The artist's inspiration lay in this quote from Samora Moises Machel, the first president of independent Mozambique:
"International solidarity is not an act of charity. It is an act of unity between allies fighting on different terrains toward the same objectives. The foremost of these objectives is to aid the development of humanity to the highest level possible."
Around the bend, a jazz quartet from The James Brown Family Children Foundation, set a swanky tone to the goings on in the periphery. Meanwhile, an insistent bass pounds nonstop from within the interior, reminding us of the pressing business at hand.
The Sweet Beginnings beeline booth, with its active honeybee hive, and associated products beckons me. Sweet Beginnings has hives at the Cook County Jail, the airport, a community college. While packaging honey and honey-based beauty products, Sweet Beginnings, a project of the North Lawndale Employment Network, also provides employment and support to people recently released from prison.
A taste of honey sweetened my anticipation as I wound through the hive of the stadium, winding closer to the epicenter. The buzz of the Rainbow Children, the New Power Generation, the Purple Hippies — the fans — electrified the atmosphere with a high degree of sexiness enhanced with a higher calling to Love One Another.
Long before Prince took the stage, perhaps before Prince even entered the building, he'd given his guests an art opening, a jazz concert, a feeling of togetherness, and luscious honey.
The time came to cross into the inner sanctum. The second I stepped within coincided with the house lights fading to black as a rocking drum set the beat. The light returned to reveal a woman with bouffant bangs swept into a tight bun, white blouse, black jodhpurs and hipster-style wallet chains dangling at her hip: Janelle Monae.
A funktastic crew of musicians also embraced the monochromatic look, as did the beautiful backup singers in black skin-tight suits, black-and-white striped harlequin collars and white platform shoes, hyping up the crowd with The Jackson 5's "I Want You Back."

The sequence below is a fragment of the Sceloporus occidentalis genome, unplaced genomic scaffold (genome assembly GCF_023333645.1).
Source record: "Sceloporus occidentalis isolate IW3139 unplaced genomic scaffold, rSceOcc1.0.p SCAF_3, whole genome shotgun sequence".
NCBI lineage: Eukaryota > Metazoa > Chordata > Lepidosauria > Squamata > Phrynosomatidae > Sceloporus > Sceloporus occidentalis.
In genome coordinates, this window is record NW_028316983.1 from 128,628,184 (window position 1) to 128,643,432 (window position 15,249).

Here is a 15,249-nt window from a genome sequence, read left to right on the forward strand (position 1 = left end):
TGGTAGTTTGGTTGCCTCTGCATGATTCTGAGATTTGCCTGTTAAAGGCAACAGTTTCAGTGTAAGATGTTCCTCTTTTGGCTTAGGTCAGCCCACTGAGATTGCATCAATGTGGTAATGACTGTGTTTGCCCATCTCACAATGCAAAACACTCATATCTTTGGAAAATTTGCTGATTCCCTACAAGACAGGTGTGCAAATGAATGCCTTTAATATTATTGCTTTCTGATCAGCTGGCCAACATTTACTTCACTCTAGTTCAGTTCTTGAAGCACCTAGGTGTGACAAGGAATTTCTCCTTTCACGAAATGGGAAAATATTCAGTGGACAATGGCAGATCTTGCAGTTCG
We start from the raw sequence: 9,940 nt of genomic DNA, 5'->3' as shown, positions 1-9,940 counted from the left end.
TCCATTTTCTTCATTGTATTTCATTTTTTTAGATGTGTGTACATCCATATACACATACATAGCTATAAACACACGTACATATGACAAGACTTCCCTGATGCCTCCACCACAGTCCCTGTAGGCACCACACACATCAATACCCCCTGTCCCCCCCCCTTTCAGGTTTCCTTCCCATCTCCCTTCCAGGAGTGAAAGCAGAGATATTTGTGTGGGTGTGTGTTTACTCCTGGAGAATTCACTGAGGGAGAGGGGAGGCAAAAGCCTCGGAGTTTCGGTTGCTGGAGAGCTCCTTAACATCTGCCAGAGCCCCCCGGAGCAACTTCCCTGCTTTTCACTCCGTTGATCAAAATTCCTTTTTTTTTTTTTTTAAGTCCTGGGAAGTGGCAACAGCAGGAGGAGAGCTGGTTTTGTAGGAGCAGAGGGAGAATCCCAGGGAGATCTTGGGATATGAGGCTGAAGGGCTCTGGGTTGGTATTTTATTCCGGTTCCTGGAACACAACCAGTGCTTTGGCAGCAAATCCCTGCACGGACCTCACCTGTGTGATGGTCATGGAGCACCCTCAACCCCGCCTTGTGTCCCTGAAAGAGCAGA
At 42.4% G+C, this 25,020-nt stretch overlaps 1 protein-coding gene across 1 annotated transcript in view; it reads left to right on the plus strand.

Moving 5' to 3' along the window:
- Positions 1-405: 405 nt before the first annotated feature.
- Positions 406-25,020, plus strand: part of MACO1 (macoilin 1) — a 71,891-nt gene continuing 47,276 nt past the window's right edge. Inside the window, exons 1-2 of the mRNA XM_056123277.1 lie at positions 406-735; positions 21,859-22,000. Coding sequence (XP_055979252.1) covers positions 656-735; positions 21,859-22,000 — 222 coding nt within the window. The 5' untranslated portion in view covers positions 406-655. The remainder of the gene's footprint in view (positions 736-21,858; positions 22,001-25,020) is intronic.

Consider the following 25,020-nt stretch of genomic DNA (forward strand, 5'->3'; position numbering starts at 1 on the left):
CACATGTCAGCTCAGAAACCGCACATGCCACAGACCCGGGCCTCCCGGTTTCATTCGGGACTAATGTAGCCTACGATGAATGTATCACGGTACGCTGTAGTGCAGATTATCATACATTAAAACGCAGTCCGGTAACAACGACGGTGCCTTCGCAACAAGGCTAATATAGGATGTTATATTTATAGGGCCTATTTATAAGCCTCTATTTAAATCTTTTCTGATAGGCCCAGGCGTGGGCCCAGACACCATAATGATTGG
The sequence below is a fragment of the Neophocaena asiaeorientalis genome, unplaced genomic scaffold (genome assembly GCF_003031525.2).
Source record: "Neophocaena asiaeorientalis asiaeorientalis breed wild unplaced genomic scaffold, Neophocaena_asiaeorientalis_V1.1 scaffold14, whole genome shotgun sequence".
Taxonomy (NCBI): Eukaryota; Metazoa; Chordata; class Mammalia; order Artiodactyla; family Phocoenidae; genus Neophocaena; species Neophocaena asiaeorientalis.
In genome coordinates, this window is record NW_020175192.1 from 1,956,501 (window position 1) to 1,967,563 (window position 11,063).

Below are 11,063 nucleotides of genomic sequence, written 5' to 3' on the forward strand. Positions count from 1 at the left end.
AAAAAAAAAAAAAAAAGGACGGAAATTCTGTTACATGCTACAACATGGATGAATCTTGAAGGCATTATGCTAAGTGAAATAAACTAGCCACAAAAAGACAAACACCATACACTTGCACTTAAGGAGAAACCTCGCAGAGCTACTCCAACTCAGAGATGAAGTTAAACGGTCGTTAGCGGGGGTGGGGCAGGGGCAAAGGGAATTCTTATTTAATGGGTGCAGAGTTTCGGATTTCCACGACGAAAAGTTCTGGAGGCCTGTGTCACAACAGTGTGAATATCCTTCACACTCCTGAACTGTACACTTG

Monáe killed it. Sounded almost exactly like little Michael, actually, inciting roaring appreciation from an audience with enough affinity for South Chicago and Gary to consider MJ a hometown hero. In her brief set, Mon e proceeded to showcase an animated style and vocal flexibility culminating in her horn-laced hit "Tight Rope."
Before she her last number, Monáe offered a dedication: "This song for everyone suffering for a cause. Life can be a cold war: We all must know what we are fighting for."
Soon, the arena once again faded to black and the stage began glowing like a spaceship preparing for liftoff. Smoke machines aided the effect. Lighting bolts began circling his piano and musicians began pouring onto the set and — Lift off! —Prince appears center stage in a puff of smoke. The theme of transformation that appeared to manifest itself in so many ways earlier in the evening received literal confirmation: Imprinted in red on his shirt's background of black and yellow on his chest, his arms, his back — a Transformer, one of the cartoon autobots working to uphold freedom and justice as evil Decepticons plot to destroy everything good.
He lays into "Controversy." Time to release oneself to the experience.
The Minneapolis Star Tribune said the band is the largest he had ever used in the more than 30 years he's been performing. The horn section alone — 11 members strong — had its own stage. And that's not even including the legendary Maceo Parker, (yes, the same Maceo who kept the sax on time for James Brown). He held a position of honor next to Prince.